Regulation is key for economic sustainability and data-driven decision-making
Access to accurate, reliable data is a prerequisite to effective decision-making for governments. Having worked closely with the regulatory bodies of emerging economies over the past two decades, GVG is aware of the importance of regulation when it comes to making data work for governments. The key role of appropriate regulation in promoting a sustainable economy on the continent and supporting the use of data for decision-making is the central idea that emerged from the two virtual events the company recently attended: the Regtech Africa Conference, which was held on 25 and 26 May under the theme “Regulatory innovation: Bolstering Africa’s Role in the Global Economy” and, on 2 June, the second UNWTO workshop on tourism statistics and mobile positioning data (MPD), which explored the access to such data, as well as processing methods and benefits for government institutions.
Regulation to promote economic sustainability
James Claude, our CEO, represented GVG in the panel “Regulatory Innovation for Financial Inclusion and Consumer Protection” of the RegTech Africa Conference. In his intervention, he stated that regulation was “at the center of the development of the digital economy, especially in developing countries”. According to him, for regulation to reach the stage where it effectively supports the development of the digital economy, regulators need to change their mindset as regards the oversight of their respective sector, as well as to adopt the necessary technological tools.
As a telling example, he mentioned that regulation had made a huge difference in the development of the digital economy in some African countries like Kenya, where Mobile Money services represent 4/5th of the economy and are driving financial inclusion. He then added that the lack of such regulation, however, had caused the largest economy in Africa to fall behind in terms of Mobile Money.
Regulation to support the effective use of data for decision-making
Regulation also plays a significant part in ensuring that data is available to support the governments’ decision-making processes, as Laurent Sarr, GVG’s Technical Director, explained during his intervention at the UNWTO workshop. In his presentation, he outlined the three key aspects underlying data access, sovereignty and protection: regulation, technological autonomy and regulatory harmonization. These clearly show that the effective use of data for decision-making relies heavily on appropriate regulation.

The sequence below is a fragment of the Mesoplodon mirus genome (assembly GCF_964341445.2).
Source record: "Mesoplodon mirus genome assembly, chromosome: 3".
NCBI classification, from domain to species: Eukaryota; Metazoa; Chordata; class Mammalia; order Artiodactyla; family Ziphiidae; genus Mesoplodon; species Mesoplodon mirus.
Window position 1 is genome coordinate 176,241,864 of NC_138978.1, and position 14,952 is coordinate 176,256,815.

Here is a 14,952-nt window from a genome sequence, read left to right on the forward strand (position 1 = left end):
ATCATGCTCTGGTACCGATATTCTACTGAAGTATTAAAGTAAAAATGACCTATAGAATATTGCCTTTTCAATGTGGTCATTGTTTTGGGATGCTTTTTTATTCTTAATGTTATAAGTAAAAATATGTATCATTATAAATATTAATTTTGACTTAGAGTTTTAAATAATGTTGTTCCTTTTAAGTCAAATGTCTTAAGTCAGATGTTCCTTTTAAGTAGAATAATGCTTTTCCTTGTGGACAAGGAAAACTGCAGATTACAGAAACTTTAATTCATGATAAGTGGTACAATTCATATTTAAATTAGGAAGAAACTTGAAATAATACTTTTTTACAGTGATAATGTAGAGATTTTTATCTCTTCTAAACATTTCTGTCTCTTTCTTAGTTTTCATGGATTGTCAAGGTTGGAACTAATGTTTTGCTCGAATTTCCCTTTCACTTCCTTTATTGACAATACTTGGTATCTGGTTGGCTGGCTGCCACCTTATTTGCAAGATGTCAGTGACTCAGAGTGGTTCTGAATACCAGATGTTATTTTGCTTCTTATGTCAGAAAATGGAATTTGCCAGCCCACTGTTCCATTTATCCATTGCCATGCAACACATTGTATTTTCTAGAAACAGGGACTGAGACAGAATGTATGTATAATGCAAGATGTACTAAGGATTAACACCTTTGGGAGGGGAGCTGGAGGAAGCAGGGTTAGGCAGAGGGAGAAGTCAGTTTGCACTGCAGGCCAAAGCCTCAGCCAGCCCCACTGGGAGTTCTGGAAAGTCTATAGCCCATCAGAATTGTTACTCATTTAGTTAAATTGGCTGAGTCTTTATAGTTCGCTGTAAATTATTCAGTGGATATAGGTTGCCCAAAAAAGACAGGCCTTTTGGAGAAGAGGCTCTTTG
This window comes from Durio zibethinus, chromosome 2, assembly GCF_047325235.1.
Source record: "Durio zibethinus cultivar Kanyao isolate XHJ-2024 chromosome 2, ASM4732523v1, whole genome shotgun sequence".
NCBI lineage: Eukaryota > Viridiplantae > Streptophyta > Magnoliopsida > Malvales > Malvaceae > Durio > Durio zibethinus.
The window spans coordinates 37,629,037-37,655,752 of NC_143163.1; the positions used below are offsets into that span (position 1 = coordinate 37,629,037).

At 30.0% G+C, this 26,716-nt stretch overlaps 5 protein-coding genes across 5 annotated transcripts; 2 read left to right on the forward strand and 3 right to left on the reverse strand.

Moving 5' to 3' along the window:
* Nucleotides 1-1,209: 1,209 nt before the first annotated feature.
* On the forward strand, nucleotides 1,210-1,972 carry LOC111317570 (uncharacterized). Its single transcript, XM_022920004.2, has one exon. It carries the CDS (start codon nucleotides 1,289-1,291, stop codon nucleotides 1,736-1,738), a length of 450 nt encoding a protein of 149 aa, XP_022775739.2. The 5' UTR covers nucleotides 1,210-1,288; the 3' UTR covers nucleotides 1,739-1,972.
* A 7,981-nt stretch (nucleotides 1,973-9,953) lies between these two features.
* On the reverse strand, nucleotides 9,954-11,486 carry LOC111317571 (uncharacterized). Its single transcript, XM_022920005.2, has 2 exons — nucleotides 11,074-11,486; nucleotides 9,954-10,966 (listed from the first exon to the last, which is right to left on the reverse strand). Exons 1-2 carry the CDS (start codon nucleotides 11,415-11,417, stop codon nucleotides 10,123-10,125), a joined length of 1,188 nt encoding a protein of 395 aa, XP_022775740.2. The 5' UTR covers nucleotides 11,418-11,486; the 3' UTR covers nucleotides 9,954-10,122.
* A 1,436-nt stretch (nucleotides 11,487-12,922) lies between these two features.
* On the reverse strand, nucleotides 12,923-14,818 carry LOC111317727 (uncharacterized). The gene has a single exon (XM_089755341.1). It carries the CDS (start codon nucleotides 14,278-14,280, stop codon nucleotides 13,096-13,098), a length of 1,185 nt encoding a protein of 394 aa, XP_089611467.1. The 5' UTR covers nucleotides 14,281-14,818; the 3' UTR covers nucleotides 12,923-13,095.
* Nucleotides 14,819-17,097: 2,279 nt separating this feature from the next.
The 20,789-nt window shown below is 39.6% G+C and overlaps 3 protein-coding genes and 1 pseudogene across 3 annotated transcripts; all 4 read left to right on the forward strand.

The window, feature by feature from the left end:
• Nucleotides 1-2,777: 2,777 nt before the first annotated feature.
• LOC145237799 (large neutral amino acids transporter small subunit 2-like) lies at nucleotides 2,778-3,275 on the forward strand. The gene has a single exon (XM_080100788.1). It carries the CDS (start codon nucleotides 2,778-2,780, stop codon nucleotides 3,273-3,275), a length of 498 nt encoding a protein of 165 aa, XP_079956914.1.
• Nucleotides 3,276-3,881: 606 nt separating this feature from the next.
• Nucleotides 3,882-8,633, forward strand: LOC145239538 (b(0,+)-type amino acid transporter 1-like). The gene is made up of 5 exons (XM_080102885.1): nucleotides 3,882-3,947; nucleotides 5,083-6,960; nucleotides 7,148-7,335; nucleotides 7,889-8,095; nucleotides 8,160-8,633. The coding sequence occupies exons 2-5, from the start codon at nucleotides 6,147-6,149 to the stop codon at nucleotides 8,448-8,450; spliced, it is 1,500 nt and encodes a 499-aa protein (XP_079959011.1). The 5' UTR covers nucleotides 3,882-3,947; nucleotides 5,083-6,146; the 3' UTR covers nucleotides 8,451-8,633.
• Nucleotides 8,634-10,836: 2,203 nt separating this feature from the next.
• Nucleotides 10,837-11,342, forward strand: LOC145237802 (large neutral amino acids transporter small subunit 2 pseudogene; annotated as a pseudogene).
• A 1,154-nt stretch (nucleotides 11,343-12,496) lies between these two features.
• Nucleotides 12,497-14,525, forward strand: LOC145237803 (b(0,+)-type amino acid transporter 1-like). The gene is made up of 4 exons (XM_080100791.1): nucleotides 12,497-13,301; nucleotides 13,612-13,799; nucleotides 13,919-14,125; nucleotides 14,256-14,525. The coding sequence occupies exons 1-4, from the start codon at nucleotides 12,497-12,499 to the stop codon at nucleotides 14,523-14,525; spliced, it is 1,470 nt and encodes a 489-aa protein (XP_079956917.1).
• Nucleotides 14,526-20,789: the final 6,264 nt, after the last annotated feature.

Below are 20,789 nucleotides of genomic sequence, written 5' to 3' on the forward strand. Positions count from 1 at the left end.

According to Laurent, when it comes to MPD specifically, regulation is essential because it provides a framework within which the mobile operators can share data with the government while honoring their licensing contract, which usually require them to keep the data private. Understandably, the operators would then want to know where the shared data will be kept, and that it is protected. This raises the questions of data sovereignty and data protection. Who owns the data? How to keep the data safe? The answers are as follows: The government owns the data and regulatory harmonization would enable the creation of a solid legal framework for data protection at continental level.
Two different events, two different sectors, one message: Regulation and the establishment of best practices promote economic development and sustainability, as well as the rightful use of data to support governments and regulatory bodies in their decision-making processes. GVG supports these institutions through the provision of innovative regtech solutions. The ball is now in the regulators’ court.
Want to find out more about the benefits of regulation and regulatory harmonization in Africa? Click here.